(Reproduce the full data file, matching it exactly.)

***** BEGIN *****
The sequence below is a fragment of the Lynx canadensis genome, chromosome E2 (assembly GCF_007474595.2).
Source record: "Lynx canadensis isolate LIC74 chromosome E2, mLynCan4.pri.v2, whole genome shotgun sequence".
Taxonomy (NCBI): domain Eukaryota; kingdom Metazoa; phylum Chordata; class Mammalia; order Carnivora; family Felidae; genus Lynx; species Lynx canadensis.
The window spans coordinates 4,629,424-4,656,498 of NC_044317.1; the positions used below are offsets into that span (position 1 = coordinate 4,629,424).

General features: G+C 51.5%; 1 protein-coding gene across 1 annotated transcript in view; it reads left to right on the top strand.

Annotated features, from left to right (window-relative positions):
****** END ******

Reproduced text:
The sequence below is a fragment of the Lynx canadensis genome, chromosome E2 (assembly GCF_007474595.2).
Source record: "Lynx canadensis isolate LIC74 chromosome E2, mLynCan4.pri.v2, whole genome shotgun sequence".
Taxonomy (NCBI): domain Eukaryota; kingdom Metazoa; phylum Chordata; class Mammalia; order Carnivora; family Felidae; genus Lynx; species Lynx canadensis.
The window spans coordinates 4,629,424-4,656,498 of NC_044317.1; the positions used below are offsets into that span (position 1 = coordinate 4,629,424).

General features: G+C 51.5%; 1 protein-coding gene across 1 annotated transcript in view; it reads left to right on the top strand.

Annotated features, from left to right (window-relative positions):